The Storyteller will have predetermined or prescribed success and failure values in mind or, in the case of a challenge made by a non-player character, will roll the appropriate dice tied to the skill being utilized.
Should the challenge come from another player character, the Storyteller may ask the challenger to roll first and the defender to roll afterward. The Storyteller may apply a bonus modifier to either the character initiating the challenge or the one defending, depending on the situation.
The following table lists a number of skills and their prescribed counter skill.
|Skill Name||Counter Skill||CA||Skill Name||Counter Skill||CA|
The Constructor skill above refers to constructor skills that do not necessarily have a damage component, such as Empathy, when used to try and affect a target. One example of this might be trying to compel an enemy to flee battle or to attack its own allies.
The Rope skill above refers to when a character is restrained by rope, where a successful Brawn skill check could cause the rope to burst and free the character. If the character was attempting to use the rope as a lasso, they may roll Reflex instead of Brawn.
The following table contains a number of popular checks, saves or saving throws.
|Check or Save||Skill Name||CA||Check or Save||Skill Name||CA|
When an enemy attempts to poison a character, a player may roll a Fortitude save against a prescribed difficulty rating for that particular poison. If the player is successful, the attempt to poison them failed. If the player is not successful, the effects of the Poison apply.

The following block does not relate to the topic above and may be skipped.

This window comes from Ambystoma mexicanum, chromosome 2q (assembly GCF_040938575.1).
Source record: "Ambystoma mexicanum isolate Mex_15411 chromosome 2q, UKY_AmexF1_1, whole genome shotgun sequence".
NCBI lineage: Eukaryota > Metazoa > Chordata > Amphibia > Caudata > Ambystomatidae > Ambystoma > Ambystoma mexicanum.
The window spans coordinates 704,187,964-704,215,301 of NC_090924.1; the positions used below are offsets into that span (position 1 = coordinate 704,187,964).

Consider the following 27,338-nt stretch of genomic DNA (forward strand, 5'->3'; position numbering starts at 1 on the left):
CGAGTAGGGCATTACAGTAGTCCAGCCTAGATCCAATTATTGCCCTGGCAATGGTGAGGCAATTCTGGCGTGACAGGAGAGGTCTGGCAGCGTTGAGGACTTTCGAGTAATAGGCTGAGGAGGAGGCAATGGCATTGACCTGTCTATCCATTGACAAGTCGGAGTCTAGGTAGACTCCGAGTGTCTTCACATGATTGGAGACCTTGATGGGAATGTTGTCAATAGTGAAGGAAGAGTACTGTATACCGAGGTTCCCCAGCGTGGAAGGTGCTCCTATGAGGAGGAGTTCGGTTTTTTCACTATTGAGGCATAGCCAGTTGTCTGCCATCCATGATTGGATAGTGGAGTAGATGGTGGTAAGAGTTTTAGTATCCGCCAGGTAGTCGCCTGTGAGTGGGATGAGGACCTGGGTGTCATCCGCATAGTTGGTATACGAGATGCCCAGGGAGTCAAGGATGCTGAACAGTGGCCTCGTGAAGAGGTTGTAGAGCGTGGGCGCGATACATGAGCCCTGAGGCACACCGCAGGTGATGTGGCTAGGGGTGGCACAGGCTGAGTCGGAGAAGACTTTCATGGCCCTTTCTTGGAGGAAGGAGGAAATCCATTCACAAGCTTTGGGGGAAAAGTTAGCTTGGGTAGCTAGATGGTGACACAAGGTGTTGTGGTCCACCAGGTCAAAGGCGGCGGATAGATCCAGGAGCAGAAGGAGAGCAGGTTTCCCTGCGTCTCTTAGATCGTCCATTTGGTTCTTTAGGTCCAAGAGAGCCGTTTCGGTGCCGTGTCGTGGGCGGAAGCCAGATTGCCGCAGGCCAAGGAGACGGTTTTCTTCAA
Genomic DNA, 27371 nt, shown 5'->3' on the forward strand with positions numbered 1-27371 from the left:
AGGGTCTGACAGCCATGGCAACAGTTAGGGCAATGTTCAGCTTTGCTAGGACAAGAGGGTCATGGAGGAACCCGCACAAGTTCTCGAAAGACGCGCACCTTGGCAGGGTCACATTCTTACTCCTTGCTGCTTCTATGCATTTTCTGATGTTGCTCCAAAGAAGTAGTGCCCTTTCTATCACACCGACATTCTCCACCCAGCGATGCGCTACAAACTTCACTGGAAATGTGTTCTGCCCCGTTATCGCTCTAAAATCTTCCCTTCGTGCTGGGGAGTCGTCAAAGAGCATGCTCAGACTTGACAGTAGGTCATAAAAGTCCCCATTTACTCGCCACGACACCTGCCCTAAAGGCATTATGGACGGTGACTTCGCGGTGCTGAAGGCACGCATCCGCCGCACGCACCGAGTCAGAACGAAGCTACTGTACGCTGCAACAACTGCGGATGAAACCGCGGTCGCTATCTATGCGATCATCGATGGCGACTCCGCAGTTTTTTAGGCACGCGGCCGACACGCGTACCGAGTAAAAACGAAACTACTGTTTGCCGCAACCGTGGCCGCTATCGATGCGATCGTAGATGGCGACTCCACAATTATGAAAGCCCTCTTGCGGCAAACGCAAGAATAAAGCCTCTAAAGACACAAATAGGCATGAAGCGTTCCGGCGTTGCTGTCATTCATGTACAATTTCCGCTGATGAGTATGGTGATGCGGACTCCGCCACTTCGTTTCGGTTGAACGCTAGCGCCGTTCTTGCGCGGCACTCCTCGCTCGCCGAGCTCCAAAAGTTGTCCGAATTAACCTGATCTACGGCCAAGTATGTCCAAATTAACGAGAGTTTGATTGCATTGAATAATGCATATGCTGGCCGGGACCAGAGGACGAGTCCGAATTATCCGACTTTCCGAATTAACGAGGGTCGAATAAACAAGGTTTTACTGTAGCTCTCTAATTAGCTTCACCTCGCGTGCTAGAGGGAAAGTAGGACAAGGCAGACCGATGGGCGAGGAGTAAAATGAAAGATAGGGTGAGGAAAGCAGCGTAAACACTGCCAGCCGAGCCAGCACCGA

If a player were fighting werewolves and were bitten, they may need to roll a Fortitude save to avoid becoming infected. If the player is successful, they were able to fight off the infection. If the player is not successfully however, the character becomes infected with the disease.
As a player it is important to always keep in mind that while Skill checks, Saves and Saving Throws are an integral and necessary part of the game system, the Storyteller always has final say.
The Storyteller will determine a difficulty rating for the challenge before it is declared. This rating will be comprised of two parts, a tier selection and then a difficulty factor. The tier will determine the skill level the challenge is intended for (Novice, Journeyman, Expert, Master or Grandmaster), while the difficulty factor (Easy, Normal, or Difficult) will determine the odds of success.
For some challenges, such as a perception check that may reveal something special to a player character or party, a simple pass or fail outcome may be all that is necessary. Other challenges, such as knowledge skill checks, may have a base value for passing and then a variable that determines how much information the Storyteller should reveal. If the player passes the check, they get a tidbit of information but if they were to roll high, they may receive more detail. All challenges are ultimately subject to the Storyteller’s discretion.
|(Skill bonuses will range from +1 to +4)|
|(Skill bonuses will range from +5 to +10)|
|(Skill bonuses will range from +11 to +15)|
|(Skill bonuses will range from +16 to +18)|
|(Skill bonuses will range from +16 to +18)|
Skill difficulty is determined by the question being asked or challenge presented and is therefore situational, while the players’ response to that challenge will be based on the character’s skill level. Therefore, it is entirely possible that even a great success for a Novice will be insufficient to answer a challenge, if the challenge was intended for Experts. As a Storyteller, use this mechanic wisely and plan the difficulty of your challenges ahead of time.